ROOTS IN THE GRASSROOTS
In the 1980s, a handful of Episcopal year-long young adult service projects started in cities across the country. While not all of these early programs continued, over a period of 20 years programs developed in Washington, D.C., Los Angeles, Boston, Philadelphia, Chapel Hill, Omaha, and New York. Although they grew up separately, these grassroots programs shared a vision of young adults living in intentional community, serving their neighborhoods, sharing in faith formation, and discerning vocational direction.
As 2019 begins, the Episcopal Service Corps enters into a new relationship with The Episcopal Church. Our network of independent local programs is now formally supported by the Faith Formation Department on the Presiding Bishop’s staff. They help our local programs maintain covenant with one another and those we serve, and manage our administrative tasks including communications and the application process. This office will convene our leaders, help us discover and share new paths for ministry, and better connect us to the resources and networks of the denomination from which we grew, while maintaining our independent local programs. ESCMaryland, like many of the local programs, continues to welcome applicants of all faiths, and all who seek faith.
In the early 2000s, six programs came together to consider an on-going relationship primarily to meet their needs. As they developed relationships with the Forum for Theological Exploration (FTE) and Trinity Wall Street (TWS), they developed a common application process. By 2008, they called this loose collaboration the Federation of Episcopal Domestic Internship Programs.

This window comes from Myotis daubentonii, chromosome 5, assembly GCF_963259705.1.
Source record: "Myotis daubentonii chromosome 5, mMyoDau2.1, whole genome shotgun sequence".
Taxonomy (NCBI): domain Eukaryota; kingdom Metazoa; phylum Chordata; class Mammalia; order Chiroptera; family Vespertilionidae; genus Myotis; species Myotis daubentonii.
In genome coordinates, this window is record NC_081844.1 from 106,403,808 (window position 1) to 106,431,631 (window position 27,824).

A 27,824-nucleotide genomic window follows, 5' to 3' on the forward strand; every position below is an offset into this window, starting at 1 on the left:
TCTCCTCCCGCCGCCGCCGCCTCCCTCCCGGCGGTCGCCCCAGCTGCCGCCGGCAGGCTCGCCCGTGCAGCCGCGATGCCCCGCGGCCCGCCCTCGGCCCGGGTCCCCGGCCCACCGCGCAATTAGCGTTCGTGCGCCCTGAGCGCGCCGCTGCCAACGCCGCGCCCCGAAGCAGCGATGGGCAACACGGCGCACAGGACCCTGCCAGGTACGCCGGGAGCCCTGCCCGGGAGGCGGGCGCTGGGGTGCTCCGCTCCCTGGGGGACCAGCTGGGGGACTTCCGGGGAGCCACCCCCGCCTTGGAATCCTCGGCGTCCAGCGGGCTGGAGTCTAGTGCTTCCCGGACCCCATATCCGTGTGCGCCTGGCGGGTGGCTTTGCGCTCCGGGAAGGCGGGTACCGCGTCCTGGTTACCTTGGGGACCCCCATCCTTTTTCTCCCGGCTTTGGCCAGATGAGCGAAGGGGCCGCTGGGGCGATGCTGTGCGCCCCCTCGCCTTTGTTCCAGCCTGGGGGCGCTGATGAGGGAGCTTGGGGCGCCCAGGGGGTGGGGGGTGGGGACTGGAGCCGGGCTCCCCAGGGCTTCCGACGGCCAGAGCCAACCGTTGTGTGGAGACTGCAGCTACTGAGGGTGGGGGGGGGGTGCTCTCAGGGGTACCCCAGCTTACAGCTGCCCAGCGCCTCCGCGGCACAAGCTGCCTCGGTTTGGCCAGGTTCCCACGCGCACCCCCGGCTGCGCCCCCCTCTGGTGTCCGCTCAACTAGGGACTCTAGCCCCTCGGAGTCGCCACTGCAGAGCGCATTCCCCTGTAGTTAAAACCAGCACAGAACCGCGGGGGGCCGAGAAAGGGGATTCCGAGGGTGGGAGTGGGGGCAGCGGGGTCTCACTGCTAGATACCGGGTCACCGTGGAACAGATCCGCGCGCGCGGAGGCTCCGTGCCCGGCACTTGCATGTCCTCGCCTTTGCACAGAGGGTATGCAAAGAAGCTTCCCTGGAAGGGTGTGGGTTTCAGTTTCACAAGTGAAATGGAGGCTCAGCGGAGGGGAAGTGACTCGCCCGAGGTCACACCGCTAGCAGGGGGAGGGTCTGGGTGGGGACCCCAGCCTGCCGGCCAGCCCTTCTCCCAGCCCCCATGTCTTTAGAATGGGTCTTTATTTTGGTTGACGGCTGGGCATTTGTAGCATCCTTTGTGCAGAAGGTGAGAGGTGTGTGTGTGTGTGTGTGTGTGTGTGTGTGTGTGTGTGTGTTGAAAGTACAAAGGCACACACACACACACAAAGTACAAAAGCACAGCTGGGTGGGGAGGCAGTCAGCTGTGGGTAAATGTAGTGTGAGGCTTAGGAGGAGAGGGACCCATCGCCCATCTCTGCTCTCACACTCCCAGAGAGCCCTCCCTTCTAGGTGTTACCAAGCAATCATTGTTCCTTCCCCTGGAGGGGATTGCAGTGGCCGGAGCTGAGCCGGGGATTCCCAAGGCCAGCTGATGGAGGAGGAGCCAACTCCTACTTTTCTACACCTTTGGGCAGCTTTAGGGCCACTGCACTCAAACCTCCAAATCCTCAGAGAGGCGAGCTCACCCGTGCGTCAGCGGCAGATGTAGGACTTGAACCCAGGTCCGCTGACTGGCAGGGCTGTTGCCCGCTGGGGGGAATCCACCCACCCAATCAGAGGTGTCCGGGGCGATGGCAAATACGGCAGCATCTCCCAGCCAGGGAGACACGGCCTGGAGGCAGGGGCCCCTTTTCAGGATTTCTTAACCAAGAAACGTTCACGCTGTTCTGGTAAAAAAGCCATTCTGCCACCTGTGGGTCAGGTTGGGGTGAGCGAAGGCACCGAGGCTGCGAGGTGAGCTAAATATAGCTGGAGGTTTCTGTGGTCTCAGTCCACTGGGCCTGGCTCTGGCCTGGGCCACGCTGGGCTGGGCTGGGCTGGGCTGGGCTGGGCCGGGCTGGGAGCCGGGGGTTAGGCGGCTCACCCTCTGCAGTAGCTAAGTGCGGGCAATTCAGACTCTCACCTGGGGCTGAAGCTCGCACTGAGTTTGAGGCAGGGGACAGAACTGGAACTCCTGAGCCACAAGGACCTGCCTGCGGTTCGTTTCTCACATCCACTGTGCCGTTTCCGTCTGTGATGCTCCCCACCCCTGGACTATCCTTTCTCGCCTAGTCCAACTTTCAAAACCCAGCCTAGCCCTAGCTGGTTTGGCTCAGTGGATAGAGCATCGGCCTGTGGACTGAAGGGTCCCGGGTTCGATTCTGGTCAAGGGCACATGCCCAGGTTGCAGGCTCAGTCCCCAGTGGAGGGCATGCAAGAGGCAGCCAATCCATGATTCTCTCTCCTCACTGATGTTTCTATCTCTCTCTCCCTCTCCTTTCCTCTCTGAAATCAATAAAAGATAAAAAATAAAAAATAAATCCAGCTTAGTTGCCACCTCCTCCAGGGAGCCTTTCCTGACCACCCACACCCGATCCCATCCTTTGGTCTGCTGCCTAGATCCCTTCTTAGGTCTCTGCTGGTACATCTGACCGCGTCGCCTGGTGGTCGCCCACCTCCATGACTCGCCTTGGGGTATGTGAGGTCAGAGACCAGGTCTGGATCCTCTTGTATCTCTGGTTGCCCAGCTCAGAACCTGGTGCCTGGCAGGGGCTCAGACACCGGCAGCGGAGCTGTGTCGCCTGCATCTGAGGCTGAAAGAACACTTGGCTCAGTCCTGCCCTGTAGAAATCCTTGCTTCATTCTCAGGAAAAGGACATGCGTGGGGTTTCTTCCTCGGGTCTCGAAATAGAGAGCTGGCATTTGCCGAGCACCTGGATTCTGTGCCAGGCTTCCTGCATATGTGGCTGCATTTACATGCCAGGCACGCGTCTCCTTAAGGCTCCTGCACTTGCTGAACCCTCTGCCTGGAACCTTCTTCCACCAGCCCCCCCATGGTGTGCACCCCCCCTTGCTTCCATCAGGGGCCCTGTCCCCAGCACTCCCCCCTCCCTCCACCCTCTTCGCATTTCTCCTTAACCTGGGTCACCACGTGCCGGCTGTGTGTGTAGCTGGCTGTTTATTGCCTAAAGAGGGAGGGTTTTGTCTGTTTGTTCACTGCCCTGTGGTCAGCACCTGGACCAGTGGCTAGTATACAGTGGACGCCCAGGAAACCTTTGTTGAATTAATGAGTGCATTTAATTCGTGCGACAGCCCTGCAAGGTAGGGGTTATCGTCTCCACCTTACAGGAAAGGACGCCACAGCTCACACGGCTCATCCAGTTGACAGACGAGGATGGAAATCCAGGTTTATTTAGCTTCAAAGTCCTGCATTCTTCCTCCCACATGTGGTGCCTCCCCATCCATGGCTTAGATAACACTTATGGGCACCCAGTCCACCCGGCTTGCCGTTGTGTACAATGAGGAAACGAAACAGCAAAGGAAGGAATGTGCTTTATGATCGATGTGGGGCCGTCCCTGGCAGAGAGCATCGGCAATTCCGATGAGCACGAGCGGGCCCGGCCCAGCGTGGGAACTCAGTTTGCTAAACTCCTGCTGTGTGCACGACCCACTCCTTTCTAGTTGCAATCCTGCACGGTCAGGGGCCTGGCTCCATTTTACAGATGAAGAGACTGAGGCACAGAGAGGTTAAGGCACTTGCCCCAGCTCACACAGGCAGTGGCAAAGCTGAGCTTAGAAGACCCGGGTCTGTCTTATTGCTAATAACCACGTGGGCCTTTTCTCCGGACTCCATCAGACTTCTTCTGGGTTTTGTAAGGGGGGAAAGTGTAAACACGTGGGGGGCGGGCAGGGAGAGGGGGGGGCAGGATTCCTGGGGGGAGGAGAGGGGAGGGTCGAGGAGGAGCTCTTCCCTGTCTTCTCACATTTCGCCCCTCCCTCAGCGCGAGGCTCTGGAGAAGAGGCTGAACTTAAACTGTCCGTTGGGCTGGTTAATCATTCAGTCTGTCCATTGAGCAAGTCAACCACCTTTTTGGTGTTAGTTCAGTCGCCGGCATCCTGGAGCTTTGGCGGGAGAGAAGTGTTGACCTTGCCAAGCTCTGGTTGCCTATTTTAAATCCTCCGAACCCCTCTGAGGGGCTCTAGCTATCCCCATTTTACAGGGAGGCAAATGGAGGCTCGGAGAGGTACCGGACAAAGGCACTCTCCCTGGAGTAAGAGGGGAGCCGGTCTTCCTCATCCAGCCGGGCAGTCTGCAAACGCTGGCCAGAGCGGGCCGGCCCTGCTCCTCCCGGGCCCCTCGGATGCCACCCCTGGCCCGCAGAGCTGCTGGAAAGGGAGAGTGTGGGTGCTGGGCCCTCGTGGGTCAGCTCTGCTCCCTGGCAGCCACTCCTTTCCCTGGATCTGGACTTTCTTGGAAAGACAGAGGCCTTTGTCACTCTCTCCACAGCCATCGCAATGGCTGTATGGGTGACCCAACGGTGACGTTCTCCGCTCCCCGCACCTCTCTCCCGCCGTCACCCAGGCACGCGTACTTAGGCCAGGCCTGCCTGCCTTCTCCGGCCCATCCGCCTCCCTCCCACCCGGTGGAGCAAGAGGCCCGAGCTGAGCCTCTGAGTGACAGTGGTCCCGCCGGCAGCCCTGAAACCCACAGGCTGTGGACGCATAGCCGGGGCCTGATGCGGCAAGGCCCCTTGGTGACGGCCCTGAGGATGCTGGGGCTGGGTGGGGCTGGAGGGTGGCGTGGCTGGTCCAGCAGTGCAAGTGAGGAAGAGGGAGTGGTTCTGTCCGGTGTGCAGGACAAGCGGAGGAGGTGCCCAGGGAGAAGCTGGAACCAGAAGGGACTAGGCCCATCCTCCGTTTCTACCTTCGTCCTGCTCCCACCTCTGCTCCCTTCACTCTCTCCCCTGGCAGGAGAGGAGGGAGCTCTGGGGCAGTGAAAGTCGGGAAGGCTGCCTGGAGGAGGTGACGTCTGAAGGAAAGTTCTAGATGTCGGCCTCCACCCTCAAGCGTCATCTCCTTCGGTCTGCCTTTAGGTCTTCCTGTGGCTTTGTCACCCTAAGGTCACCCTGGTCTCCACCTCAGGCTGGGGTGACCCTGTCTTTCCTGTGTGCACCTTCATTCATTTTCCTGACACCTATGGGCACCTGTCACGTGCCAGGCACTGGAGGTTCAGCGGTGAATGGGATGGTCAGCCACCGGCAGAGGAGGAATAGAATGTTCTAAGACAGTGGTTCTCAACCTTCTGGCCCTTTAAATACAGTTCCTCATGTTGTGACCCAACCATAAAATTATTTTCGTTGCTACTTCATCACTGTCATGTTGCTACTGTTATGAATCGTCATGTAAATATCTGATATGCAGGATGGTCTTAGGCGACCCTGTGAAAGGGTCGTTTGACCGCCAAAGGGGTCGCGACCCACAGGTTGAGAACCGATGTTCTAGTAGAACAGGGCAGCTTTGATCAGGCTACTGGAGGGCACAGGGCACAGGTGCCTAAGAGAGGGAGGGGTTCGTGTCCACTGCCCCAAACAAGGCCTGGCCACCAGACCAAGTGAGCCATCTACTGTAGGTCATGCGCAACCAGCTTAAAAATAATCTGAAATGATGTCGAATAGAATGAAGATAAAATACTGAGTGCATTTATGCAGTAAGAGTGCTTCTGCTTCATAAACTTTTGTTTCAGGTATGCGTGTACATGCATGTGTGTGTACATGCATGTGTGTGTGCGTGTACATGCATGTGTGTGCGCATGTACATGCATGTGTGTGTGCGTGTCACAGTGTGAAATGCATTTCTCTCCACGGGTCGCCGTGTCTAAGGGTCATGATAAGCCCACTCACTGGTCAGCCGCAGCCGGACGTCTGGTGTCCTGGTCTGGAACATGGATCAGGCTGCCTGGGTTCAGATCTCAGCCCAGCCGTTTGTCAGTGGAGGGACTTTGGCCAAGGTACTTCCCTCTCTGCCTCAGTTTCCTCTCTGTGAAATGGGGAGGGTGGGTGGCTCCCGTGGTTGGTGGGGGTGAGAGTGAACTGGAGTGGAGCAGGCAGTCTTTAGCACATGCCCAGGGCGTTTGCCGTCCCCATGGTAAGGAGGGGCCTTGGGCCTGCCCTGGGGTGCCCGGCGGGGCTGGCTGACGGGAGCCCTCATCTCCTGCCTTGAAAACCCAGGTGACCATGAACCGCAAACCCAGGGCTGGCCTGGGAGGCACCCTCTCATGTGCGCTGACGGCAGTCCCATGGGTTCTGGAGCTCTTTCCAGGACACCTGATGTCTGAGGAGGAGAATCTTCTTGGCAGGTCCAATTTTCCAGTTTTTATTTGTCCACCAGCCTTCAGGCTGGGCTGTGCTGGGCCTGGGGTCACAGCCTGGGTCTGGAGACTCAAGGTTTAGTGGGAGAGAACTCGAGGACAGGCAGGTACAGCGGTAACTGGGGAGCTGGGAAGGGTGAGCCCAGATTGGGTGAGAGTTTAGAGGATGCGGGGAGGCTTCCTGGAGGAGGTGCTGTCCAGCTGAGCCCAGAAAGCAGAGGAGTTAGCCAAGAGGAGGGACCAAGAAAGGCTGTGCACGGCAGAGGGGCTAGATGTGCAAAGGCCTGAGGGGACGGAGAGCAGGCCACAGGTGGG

FROM FEDERATION TO COMMUNITY
The Federation proved unwieldy and Program Directors started to ask: what can we do better together than we can do on our own? In conversation with Fund for Theological Education and Trinity Church Wall Street, Program Directors were encouraged to develop a network and the Episcopal Service Corps (ESC) was born. Initially ESC existed to strengthen existing programs, recruit a diverse group of young adults, and plant new programs. In 2009, it formed a Board of Directors and hired an Executive Director to broaden its vision and enhance its leadership. In Project Year 08-09 the six founding programs welcomed 46 volunteers across the United States.
THE GROWTH OF A MOVEMENT
ESC’s identity was changing from a group of inward-looking programs to a network, a community of communities, and a part of a transformational movement. Trinity Church Wall Street provided start-up funds for 12 new programs in two years and helped fund an Executive Director to facilitate ESC’s growth. In spring 2011, a national gathering of volunteers, program directors, and board members worked, played together for a week in Boston. In succeeding years, however, smaller regional gatherings have proven a more effective use of resources to strengthen ties between programs as the movement expanded exponentially to over 200 in the 2014-15 program year. Program Directors meet twice yearly, overlapping with the ESC Board to strengthen leadership of the ESC community. Strategic partnership with The Episcopal Church, including staff collaboration, coordinated communications as well as a significant 2012-15 grant, has helped ESC continue to flourish. ESC still nurtures programs in their particular gifts and callings, promoting the sharing of best practices, nurturing new leaders, practices mutual accountability, and sparks new vision for young adults and for Church.